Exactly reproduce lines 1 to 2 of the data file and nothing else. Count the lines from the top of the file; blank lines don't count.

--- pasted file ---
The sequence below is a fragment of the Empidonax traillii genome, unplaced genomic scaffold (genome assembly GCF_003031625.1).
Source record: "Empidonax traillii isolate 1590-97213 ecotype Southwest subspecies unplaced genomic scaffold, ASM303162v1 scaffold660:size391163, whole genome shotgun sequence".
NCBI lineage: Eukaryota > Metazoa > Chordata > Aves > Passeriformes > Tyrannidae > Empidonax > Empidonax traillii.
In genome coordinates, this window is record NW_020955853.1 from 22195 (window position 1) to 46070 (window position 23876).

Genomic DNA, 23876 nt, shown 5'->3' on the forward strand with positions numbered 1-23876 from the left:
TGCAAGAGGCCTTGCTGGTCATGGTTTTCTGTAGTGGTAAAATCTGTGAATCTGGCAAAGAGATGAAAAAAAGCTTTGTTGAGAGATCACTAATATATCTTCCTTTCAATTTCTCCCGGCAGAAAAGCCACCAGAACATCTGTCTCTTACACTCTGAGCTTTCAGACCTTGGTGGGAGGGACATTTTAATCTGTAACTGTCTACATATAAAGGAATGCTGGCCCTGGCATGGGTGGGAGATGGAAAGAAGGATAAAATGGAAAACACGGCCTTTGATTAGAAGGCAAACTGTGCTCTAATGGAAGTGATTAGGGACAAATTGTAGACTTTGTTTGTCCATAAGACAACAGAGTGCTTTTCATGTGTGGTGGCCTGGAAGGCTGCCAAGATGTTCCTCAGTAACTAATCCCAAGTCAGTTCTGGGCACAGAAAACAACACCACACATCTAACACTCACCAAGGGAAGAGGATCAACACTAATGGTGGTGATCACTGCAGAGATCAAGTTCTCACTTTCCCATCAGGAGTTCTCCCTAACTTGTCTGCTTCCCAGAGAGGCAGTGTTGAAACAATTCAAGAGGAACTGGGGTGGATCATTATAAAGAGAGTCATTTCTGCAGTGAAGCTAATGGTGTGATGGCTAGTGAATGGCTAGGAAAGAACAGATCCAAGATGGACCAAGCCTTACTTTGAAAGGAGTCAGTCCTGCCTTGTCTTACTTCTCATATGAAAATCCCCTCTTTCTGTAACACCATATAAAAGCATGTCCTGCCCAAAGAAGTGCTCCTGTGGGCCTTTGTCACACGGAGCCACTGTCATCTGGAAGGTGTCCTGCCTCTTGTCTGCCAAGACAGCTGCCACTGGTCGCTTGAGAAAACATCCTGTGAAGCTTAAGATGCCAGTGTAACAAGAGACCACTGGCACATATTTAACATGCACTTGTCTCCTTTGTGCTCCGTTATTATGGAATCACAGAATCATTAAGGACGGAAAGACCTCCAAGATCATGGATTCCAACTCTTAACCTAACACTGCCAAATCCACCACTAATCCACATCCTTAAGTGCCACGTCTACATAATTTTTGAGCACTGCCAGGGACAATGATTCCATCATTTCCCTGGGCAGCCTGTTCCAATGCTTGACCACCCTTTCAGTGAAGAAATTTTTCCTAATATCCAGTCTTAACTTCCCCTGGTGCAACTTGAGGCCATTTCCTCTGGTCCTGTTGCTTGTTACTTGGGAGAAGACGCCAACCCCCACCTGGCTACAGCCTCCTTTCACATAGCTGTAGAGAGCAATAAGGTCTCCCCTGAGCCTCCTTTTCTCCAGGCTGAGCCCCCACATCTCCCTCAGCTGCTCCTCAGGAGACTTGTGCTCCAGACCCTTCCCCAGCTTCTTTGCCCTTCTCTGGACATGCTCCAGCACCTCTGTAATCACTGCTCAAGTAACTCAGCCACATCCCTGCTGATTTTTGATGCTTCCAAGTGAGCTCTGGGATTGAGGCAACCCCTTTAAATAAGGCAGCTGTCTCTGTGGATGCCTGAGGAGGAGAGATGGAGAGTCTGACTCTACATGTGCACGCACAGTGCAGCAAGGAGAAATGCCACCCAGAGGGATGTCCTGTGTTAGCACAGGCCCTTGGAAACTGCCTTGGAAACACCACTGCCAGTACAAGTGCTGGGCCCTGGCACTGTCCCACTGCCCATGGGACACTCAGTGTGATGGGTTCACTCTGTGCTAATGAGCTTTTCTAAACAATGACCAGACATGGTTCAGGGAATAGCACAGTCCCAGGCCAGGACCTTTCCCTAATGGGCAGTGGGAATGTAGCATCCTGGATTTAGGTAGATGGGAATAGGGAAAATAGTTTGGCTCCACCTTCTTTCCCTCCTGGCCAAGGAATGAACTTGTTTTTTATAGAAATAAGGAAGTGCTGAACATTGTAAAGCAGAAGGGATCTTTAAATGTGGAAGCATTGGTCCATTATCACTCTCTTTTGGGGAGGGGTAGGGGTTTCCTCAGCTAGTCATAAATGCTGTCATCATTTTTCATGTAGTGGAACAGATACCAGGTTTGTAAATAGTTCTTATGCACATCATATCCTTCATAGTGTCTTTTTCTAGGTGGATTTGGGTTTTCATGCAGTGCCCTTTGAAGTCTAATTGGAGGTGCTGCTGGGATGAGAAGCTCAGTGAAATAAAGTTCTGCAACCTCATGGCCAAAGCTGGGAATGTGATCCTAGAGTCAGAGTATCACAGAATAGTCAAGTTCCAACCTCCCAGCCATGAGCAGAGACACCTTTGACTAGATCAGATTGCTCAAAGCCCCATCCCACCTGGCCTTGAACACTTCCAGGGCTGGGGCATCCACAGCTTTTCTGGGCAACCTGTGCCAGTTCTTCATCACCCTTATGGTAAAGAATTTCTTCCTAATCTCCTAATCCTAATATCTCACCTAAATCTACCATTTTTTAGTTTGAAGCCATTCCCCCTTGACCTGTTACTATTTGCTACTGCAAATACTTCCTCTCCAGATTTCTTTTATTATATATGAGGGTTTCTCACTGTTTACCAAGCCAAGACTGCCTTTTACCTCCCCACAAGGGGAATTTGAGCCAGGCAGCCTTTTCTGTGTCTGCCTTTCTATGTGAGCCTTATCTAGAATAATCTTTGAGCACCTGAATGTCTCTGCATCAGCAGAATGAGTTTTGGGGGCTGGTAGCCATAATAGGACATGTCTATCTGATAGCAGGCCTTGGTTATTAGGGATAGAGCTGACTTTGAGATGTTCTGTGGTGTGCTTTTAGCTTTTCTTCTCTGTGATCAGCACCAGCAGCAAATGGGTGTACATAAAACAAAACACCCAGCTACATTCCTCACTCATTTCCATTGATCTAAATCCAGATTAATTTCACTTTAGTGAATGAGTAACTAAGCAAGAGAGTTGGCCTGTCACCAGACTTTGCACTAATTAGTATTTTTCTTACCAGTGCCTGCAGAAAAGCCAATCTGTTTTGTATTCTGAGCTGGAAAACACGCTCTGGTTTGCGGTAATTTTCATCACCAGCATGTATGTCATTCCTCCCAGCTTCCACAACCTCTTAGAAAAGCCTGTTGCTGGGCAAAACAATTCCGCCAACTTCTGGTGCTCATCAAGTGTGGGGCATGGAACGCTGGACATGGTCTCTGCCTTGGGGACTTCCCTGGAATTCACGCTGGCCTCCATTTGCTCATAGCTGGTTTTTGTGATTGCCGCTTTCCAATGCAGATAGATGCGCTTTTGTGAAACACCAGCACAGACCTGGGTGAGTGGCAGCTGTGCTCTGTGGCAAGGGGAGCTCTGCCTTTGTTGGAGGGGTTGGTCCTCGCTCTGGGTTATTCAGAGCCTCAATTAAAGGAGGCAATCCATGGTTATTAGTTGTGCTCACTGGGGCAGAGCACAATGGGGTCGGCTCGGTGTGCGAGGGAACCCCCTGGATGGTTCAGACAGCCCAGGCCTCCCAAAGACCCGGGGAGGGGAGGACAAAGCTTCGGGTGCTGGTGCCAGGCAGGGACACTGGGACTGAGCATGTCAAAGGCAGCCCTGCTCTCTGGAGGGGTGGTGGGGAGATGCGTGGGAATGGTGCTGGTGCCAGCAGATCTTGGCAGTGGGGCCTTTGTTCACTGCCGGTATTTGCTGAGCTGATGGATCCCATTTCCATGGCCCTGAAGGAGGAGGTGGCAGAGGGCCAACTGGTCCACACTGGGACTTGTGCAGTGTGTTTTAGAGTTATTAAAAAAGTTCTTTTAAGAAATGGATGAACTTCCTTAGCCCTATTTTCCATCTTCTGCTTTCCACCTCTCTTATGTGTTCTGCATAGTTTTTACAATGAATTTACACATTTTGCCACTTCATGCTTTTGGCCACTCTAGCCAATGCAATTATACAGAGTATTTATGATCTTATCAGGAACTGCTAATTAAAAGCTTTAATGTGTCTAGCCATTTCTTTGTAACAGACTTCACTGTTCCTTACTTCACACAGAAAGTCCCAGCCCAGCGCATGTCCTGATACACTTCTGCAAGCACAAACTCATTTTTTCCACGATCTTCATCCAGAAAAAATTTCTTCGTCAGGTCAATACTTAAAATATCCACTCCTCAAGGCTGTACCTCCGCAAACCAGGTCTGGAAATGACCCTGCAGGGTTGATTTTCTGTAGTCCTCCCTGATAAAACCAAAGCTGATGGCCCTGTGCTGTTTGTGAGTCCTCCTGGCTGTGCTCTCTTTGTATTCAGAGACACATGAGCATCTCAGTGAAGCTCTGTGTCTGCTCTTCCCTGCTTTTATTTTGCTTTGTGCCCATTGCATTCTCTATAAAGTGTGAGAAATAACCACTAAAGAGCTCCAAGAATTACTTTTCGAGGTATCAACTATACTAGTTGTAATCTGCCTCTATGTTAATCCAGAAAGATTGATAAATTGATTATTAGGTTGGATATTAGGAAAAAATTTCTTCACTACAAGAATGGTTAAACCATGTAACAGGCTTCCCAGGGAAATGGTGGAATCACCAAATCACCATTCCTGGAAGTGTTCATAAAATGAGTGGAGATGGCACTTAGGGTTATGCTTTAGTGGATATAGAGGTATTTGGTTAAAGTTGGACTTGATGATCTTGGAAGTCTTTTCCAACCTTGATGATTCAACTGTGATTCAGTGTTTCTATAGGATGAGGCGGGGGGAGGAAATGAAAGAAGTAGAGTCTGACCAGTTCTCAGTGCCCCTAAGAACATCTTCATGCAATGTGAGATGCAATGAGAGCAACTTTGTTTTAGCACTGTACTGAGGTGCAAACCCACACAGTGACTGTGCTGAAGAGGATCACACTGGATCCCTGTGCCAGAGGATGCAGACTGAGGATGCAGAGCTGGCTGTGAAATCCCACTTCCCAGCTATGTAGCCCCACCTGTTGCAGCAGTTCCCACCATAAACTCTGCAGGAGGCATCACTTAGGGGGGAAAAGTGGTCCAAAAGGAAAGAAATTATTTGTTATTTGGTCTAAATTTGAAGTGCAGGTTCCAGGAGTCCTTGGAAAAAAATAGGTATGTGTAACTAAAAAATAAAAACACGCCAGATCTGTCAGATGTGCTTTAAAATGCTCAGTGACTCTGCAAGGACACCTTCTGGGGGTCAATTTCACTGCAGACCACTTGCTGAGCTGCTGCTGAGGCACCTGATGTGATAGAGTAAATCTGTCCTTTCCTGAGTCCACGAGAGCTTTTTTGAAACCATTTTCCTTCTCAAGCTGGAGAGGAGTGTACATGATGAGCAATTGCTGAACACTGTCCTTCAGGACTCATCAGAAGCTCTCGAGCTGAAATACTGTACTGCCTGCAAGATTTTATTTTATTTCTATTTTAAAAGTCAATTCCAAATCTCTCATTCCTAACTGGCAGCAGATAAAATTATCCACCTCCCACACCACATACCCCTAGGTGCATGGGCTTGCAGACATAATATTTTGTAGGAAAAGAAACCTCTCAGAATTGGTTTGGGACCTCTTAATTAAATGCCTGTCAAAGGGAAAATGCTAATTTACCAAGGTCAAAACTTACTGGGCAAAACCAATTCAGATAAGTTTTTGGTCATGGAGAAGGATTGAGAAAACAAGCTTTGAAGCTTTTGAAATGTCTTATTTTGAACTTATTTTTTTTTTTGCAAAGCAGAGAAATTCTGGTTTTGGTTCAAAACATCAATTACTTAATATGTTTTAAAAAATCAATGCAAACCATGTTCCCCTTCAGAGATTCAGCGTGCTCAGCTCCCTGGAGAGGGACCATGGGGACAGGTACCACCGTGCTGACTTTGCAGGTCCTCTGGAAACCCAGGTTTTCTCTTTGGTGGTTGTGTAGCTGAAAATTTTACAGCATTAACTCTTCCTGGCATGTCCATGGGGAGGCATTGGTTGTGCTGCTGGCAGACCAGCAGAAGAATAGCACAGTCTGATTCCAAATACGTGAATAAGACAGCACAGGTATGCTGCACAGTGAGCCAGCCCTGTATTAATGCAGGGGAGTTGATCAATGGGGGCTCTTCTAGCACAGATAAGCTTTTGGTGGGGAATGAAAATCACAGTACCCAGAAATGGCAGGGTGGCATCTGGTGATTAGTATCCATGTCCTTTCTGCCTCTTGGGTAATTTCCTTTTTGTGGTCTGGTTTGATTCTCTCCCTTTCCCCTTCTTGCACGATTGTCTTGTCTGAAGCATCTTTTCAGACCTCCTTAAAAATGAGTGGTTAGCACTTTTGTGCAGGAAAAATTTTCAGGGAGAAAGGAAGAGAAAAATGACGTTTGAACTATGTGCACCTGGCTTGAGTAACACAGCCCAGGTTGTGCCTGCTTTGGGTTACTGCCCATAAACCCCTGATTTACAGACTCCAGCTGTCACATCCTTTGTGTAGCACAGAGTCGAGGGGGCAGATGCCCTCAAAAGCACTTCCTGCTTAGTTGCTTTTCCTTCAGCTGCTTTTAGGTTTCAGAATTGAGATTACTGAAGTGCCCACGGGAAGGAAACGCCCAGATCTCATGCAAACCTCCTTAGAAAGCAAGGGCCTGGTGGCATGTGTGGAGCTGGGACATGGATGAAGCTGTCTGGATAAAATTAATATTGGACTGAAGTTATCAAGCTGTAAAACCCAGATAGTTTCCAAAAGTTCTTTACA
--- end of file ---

The sequence below is a fragment of the Empidonax traillii genome, unplaced genomic scaffold (genome assembly GCF_003031625.1).
Source record: "Empidonax traillii isolate 1590-97213 ecotype Southwest subspecies unplaced genomic scaffold, ASM303162v1 scaffold660:size391163, whole genome shotgun sequence".